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BRISKMAN v. GREENHILL FARMS LOWER MERION (06/11/58)

THE SUPERIOR COURT OF PENNSYLVANIA


June 11, 1958

BRISKMAN
v.
GREENHILL FARMS OF LOWER MERION, INC., APPELLANT.

Appeal, No. 326, Oct. T., 1957, from judgment of Court of Common Pleas of Delaware County, Sept. T., 1955, No. 1172, in case of Milton L. Briskman et ux. v. Greenhill Farms of Lower Merion, Inc. et al. Judgment affirmed.

COUNSEL

Howard Richard, with him Jack Brian, and Berman & Richard, for appellant.

Alvin S. Ackerman, with him Paul Robert Sand, for plaintiffs, appellees.

Joseph W. deFuria, with him deFuria, Larkin & deFuria, for additional defendant, appellee.

Before Rhodes, P.j., Hirt, Gunther, Wright, Woodside, Ervin, and Watkins, JJ.

Author: Hirt

[ 186 Pa. Super. Page 483]

OPINION BY HIRT, J.

On July 30, 1954, the plaintiffs, husband and wife, contracted with the defendant Greenhill Farms of

[ 186 Pa. Super. Page 484]

Lower Merion, Inc., for the purchase of a dwelling house then in the course of construction. We will refer to this corporation as Greenhill. The total purchase price was $35,400. In the sales agreement Greenhill, the seller, assumed liability for such latent defects in construction of the house as would not be discoverable by reasonable inspection prior to settlement which was had on October 13, 1954. At various times thereafter the plaintiffs became aware of construction defects and this action was brought to recover the cost of correcting them, as provided by the sales agreement. In general the alleged defects were: in the concrete of the basement floor evidenced by eroding and disintegration of the surface; in the cellar walls through which water seeped resulting in a wet basement; the buckling of hardwood floors; the warping of doors; the loosening of the caulking around the windows; the collecting of water in pools on the roof because of improper installation of gutters to carry it off; the falling of a section of rock lath and plaster from the stairwell leading to the basement. There were other alleged latent defects, which did not come to the notice of plaintiffs until after settlement and the payment by plaintiff of the whole of the purchase price. In this action they asserted $2,243 as the total cost of remedying the defects alleged. The case was tried by Judge BRETHERICK without a jury who found for the plaintiffs in the sum of $1,200. In the action Greenhill had brought in Arthur E. Bleakley as additional defendant under Pa. R.C.P., Goodrich-Amram, § 2252. At the trial a non-suit was entered in Bleakley's favor. Subsequently, after argument on the original defendant's motions for judgment n.o.v. in its favor and for a new trial, both applications were refused and judgment was entered for plaintiffs on the verdict. This is the appeal of Greenhill from the judgment.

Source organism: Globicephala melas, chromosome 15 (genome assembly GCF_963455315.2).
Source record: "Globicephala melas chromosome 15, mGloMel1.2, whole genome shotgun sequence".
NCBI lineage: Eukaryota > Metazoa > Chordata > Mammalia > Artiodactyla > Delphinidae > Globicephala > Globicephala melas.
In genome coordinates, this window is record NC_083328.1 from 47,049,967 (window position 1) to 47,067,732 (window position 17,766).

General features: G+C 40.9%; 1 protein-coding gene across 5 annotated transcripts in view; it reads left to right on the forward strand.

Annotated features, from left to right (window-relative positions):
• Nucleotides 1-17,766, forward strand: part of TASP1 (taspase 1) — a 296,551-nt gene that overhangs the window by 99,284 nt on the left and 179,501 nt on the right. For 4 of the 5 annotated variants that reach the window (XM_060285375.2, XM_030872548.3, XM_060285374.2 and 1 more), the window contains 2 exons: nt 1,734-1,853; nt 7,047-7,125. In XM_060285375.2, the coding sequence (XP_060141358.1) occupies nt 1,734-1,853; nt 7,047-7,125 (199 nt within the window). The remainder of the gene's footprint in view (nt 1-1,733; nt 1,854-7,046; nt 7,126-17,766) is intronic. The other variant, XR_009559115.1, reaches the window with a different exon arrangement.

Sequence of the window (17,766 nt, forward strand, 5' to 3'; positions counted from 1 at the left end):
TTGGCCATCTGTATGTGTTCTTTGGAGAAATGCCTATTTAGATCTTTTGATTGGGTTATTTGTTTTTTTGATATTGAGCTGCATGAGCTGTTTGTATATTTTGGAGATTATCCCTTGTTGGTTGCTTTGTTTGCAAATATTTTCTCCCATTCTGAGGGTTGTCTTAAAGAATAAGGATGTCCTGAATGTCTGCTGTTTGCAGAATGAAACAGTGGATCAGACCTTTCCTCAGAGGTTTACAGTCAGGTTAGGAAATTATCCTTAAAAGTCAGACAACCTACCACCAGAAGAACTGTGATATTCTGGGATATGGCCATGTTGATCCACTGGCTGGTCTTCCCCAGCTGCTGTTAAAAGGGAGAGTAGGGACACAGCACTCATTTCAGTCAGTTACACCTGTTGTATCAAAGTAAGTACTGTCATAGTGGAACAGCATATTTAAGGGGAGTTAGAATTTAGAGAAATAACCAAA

[ 186 Pa. Super. Page 485]

The restoration of the premises to the condition required by the contract did not involve economic waste; the cost of making the repairs therefore was the measure of damages. Restatement of Contracts, § 346; Myer Feinstein Co. v. DeVincent, 151 Pa. Superior Ct. 254, 30 A.2d 221; Harman et ux. v. Chambers, 358 Pa. 516, 57 A.2d 842. The findings of the trial judge on the proofs in this case had the force and effect of a verdict of a jury. The trier of the facts was not obliged to accept the plaintiffs' evidence at face value. The trial judge undoubtedly found that some of the defects for which plaintiffs claimed damages were not latent and as to others that it would cost less than claimed by the plaintiffs to restore them. Plaintiffs' expert was fully qualified to testify at the trial as to the cost of restoration. On the other hand the officer of defendant corporation had little experience in the field of alteration costs or repairs and the trial judge in his discretion properly sustained an objection to his competency as an expert. Benshetler v. Palumbo Motors, Inc., 380 Pa. 353, 110 A.2d 207. The verdict is supported by the competent evidence and for that reason may not be set aside. Jann v. Linton's Lunch, 150 Pa. Superior Ct. 653, 29 A.2d 219.

In the absence of a separate appeal by Greenhill we are not called upon to consider the additional question raised by this appellant, namely: whether there was error in the refusal of the court to take off the non-suit granted in favor of the additional defendant, Bleakley. It may be noted, however, that defendant Greenhill had joined Bleakley as additional defendant on the basis of an "employment contract" entered into by the defendant with Bleakley. In the contract Bleakley was hired as defendant's building superintendent. There may be liability on Bleakley because of the latent defects in an action by the original defendant

[ 186 Pa. Super. Page 486]

    against him. In this case, however, there was no showing of privity between plaintiffs and the additional defendant, on "the cause of action declared upon" by the plaintiffs. For that reason the question of Bleakley's liability over to Greenhill on a contract to which plaintiffs were not a party, is not before us. The cause of action upon which an original defendant may bring in an additional defendant, invariably must be the cause of action declared on by the plaintiff in the action against the original defendant. Land Title B. & T. Co. v. Cheltenham Nat. Bk., 362 Pa. 30, 41, 66 A.2d 768.

Disposition

Judgment affirmed.

19580611

© 1998 VersusLaw Inc.



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